The Family (Or most of them)

The Family (Or most of them)
The Family

October 21, 2008


What truly matters...

It appears that the strike at my newspaper MAY be coming to an end in the next day or two. This strike has shut the entire newspaper down, except for its website and its ability to deliver flyers.

The union I'm in represents everyone from us journalists, who earn as much as $90,000 a year, to the carriers, who earn way less. I've whined about the effects of the strike on my personal situation.

But this guy, who commented on our strike website, had this to say.

It touched me. And my comment to him, being a divorced father myself who wants to see his kids and be a part of their lives and as a fellow employee at another level, would be "I hear you and I support you."


Hi, my name is Dan. I am a FP carrier and I feel the need to inform people of what it is like to be a carrier and let me tell you right from the start, that it is not a glamorous job.

I do it because I have to, not because I want to, and I will explain shortly.

Before I start, let me explain my situation. I am a recently divorced father of four young children. My divorce has left me in financial bind that has forced me to take on a part time job in order to survive.

The high cost of living, and the cost of raising children has necessitated the need to get a part time job to make ends meet.

I chose to be a FP carrier for two reasons: a) to pay the bills and b) it is the only part time job that I could get that would allow me to continue to see my children on a regular basis during visitation nights.

By being a carrier I can still partake in my childrens activities like baseball, soccer, dance recitals, hockey games, school plays, etc. A normal evening part time job would mean not seeing my children at all.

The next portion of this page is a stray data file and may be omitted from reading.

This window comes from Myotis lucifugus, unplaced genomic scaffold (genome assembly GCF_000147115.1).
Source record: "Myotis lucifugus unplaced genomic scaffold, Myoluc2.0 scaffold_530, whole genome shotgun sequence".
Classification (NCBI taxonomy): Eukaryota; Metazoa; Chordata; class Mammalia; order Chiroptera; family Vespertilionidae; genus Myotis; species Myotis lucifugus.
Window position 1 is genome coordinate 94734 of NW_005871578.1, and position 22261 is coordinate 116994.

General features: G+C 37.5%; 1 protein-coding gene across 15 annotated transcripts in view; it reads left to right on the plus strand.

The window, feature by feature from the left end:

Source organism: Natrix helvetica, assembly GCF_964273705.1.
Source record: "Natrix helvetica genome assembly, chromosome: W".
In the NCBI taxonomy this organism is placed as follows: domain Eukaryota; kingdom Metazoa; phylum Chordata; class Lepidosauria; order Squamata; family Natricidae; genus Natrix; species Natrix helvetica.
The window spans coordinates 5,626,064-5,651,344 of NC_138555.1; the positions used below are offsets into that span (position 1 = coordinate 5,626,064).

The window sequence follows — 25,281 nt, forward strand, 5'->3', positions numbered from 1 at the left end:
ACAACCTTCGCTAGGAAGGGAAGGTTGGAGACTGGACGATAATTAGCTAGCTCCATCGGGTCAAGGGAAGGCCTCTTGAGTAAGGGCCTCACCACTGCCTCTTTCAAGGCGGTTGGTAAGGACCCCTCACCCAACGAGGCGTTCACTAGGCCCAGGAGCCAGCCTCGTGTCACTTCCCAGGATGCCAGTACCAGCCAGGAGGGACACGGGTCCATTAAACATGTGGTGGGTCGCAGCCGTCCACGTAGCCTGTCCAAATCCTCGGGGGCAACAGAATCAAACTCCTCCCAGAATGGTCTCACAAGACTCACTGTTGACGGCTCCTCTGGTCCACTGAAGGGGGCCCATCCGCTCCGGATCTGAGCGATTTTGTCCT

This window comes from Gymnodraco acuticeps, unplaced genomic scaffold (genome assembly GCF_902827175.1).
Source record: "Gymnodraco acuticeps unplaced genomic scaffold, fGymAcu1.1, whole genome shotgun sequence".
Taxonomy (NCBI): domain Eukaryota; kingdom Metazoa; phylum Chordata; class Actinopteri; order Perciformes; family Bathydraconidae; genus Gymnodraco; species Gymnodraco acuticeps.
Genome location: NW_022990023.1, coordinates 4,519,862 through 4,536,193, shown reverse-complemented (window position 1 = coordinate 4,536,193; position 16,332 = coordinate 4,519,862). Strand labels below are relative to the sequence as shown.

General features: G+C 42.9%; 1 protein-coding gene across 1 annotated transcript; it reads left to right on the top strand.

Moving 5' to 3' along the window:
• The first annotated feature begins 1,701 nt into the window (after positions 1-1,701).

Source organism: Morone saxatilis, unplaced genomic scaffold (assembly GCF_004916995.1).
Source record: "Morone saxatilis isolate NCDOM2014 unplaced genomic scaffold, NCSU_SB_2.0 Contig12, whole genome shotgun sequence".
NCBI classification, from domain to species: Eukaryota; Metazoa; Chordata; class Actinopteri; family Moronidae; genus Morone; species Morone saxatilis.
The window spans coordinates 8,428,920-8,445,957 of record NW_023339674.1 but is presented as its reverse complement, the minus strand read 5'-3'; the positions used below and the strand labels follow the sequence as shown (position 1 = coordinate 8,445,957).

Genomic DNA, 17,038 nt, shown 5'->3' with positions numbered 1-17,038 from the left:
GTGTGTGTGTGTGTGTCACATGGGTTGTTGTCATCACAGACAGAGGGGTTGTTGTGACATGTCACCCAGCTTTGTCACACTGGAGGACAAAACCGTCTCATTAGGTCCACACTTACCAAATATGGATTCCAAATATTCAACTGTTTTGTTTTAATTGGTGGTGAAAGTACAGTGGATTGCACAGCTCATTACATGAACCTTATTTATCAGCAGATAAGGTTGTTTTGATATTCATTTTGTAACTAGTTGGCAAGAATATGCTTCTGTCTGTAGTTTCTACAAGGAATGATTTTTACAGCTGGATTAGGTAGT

I can’t possibly tell my kids to just hang on for a couple of years while Dad has to work part time to survive.

So, now let me explain to you what it is like to be a carrier.

Imagine yourself having to go to bed at 8 pm every night, wake up at 1 am, drive to the depot in the hopes of getting your papers by 2:30, so that you can complete your route by 6:30 (or else get docked for late deliveries) so that you can possibly catch an hour of sleep before you have to wake up again to get ready for your day job.

Now, do this 7 days a week, rain or shine, winter or summer, looking forward to the occasional stat holiday.

These however, have limited benefits to a carrier because even though we have a day off, our bodies are so accustomed to waking up at 1 am, that we can’t sleep through the night even if we wanted to.

If we want to attend a social function, like a wedding, we have take several days off in advance of the function in order to get our sleep pattern back.

I read earlier that the average pay of a carrier is between $12000 and $14000 per year. This may seem like a lot to some for a part time job however let's put it into perspective.

The cost of fuel, the wear and tear on a vehicle, and most important of all, the wear and tear on your body and impact on your mental health is a high price to pay just to make ends meet.

As a newly divorced parent who is trying to keep their head above water, and pursue a somewhat normal social life, can you imagine the reaction you would get from a woman when I say:

"Hi, my name is Dan, I can go out on a date as long as I am home by 8 pm (because I am a FP carrier and I have to be in bed early)."

The wear and tear on the vehicle is huge. My vehicle when I started as a carrier was valued at $16,000. After a year, the car was appraised at $7,000, and could not be sold privately at the market value, and no one would take it in as trade because of the wear and tear.

You can put a value on a vehicle, but how do you put a value on the wear and tear that your body endures from delivering papers in the middle of the night when it is -40c with a windchill of -60c, and you are loaded down with papers like a pack mule, and snow up to your knees.

How do you deliver papers when the weather advisory states skin will freeze in 30 seconds, and FP carriers are expected to be outside for 3 hours. Put a value on that and tell me, are we really overpaid?

Are we really overpaid when your kids say ‘Dad, why do you have to go to bed at 8? Why can’t you stay awake at my play or hockey game? or your boss gives you heck for being late because you got a precious few hours extra of sleep.

So, for those of you that think that a FP carrier is overpaid, call me, come walk with me, and I can guarantee you that you would not last a week in my shoes (which I replace every 3 months). To my fellow brothers and sisters on the picket line, rock on.


Ugly Dog Pictures For a Change of Pace